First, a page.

twists are delicious

Today was the first of Shree Yoga’s new Advanced Practice series.  It has been some time since the chance to teach and practice together has happened and I have missed the bubbling over kind of excitement I feel in the thick of the yoga with everyone.  It is intoxicating and playful, brilliantly inspiring and totally awesome to breath together.  In honor of the spring wind and new life bursting through, we practiced twists.  The physical response to a twisting practice is a detoxification, clearing the path for energy and information to flow along the spine, undisturbed and uninterrupted.  We talked of the energizing effects of a great twist, the way our bodies feel when we unwind from them, clean and freshly washed from the inside out, and began with the double helix of nadi shodhana (alternate nostril pranayama), ribboning down the length of the spine, wrapping ourselves in a sweet protective sheath of deep, full breath.  

But the real invitation was on a journey through time and space, right from the comfort of your own spine.  Twists are like a wild imagination or dreamscape, a real time-travel experience.  Rather than the big, sweeping movement of a standing pose, the giant expanse of a backbend or the explosive and potent flotation of arm balances, twists stay still at the center, move little, and yet, move much.  A sophisticated twist leaves your spine where it is in space, and finds a way to move around it, to twine deeply into the darkest, most untouched realms of body and mind.  Where boundary is found, breath rolls in and slowly, mindfully melts it away.  Like a visioning practice, twists leave one feeling as if they have traveled far, without the jet lag and fuel bill.  I love to twist.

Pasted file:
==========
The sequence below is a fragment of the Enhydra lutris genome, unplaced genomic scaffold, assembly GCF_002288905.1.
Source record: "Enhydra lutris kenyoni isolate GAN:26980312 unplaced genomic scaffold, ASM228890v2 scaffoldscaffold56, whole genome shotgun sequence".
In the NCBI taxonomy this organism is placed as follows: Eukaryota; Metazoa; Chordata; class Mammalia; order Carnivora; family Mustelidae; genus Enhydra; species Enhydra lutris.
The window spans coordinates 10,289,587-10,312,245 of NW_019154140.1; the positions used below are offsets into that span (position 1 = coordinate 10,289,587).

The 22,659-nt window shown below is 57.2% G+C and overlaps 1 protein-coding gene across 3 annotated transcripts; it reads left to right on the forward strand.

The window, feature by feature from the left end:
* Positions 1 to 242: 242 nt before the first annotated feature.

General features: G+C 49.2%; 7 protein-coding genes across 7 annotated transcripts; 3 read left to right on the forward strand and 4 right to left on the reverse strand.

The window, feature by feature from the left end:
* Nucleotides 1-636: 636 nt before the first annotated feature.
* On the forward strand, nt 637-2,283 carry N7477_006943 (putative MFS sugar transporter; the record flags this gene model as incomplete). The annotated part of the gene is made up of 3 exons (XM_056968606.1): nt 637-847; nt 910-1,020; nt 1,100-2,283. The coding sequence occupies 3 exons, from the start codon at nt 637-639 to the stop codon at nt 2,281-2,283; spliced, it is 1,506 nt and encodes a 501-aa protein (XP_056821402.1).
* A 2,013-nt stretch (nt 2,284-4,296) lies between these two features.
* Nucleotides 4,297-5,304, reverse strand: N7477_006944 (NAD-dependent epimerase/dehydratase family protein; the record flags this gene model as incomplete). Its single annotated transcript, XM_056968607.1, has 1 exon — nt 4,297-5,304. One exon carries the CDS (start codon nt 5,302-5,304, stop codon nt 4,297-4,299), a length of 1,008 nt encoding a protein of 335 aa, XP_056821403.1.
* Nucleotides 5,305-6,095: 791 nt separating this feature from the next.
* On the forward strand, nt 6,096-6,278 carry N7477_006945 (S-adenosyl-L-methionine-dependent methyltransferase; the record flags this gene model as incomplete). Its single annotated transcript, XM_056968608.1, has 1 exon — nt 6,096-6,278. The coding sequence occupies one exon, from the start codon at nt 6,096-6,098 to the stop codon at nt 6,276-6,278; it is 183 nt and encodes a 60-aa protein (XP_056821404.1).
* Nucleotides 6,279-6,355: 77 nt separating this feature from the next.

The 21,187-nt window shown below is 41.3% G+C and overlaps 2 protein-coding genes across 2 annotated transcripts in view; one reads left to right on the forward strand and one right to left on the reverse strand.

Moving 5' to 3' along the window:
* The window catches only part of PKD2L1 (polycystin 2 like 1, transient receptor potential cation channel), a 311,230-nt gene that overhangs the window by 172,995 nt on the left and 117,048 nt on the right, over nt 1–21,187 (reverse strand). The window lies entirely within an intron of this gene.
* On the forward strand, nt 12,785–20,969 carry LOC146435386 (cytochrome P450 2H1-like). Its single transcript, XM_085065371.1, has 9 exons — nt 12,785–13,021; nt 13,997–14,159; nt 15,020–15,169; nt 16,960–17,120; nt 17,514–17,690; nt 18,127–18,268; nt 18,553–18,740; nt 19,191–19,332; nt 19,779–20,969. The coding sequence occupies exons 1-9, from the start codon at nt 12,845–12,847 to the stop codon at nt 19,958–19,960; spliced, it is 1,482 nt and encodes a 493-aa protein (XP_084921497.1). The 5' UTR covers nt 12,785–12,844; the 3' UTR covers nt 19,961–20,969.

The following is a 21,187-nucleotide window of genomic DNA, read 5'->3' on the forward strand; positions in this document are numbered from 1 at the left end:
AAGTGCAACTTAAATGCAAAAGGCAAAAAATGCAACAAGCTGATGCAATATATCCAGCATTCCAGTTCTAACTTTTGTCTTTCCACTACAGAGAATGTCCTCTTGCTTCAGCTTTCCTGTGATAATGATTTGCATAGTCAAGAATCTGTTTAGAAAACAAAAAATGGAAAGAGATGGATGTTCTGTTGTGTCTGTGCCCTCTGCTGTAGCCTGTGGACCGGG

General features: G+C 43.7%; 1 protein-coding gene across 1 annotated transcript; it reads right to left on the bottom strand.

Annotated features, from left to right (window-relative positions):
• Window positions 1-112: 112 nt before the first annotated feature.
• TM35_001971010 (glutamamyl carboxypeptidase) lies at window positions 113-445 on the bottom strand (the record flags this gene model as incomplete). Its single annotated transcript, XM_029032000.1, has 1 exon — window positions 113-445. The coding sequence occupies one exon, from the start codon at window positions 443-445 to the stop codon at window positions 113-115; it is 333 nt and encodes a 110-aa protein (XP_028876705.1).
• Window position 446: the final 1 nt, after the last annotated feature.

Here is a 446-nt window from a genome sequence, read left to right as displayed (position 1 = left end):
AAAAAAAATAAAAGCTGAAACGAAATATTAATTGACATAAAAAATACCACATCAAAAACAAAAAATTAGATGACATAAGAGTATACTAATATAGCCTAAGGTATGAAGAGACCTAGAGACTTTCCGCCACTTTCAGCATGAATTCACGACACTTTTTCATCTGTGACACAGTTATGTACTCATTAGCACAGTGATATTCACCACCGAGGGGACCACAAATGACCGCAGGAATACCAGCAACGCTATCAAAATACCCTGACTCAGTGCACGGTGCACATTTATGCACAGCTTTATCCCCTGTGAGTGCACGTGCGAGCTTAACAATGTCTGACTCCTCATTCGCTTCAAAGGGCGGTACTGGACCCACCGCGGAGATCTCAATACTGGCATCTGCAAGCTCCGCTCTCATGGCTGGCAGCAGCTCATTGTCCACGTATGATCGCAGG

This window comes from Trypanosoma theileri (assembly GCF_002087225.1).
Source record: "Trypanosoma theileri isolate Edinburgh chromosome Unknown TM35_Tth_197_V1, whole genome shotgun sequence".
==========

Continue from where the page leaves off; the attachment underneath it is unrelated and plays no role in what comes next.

We continued to return home, using symmetrical poses as landing pads where we could make promises to our spine: “you are supported, you are held”, and binds to create the stability we needed to explore deeper into stuck places.  At the end of our time together, all nine of us were shining brightly, eyes afire.  I cried while my friends lay in savasana, gratitude poured when they actually asked for help gathering props to be more comfortable.  This is the kind of teaching yoga I love: a conversation, a shared breath, a circle of hands and hearts.  In offering to our amazing community of teachers and students, to open the conversation, Advanced Practices will happen on the fourth Saturday of every month, led by a different teacher with a different focus.  To the lineage of all of our teachers, all generations of being-kind who have helped bring us to this threshold of learning together, thank you.  And to everyone who wishes to take down the boundaries that keep us separate from our families, from strangers, from lovers and friends, from students and teachers, from all beings everywhere, thank you.  Douglas Brooks would say, “I am not you, I am like you, I am nothing but you.”  I will now hug my kitten and make a popcorn snack.  Love, Suki

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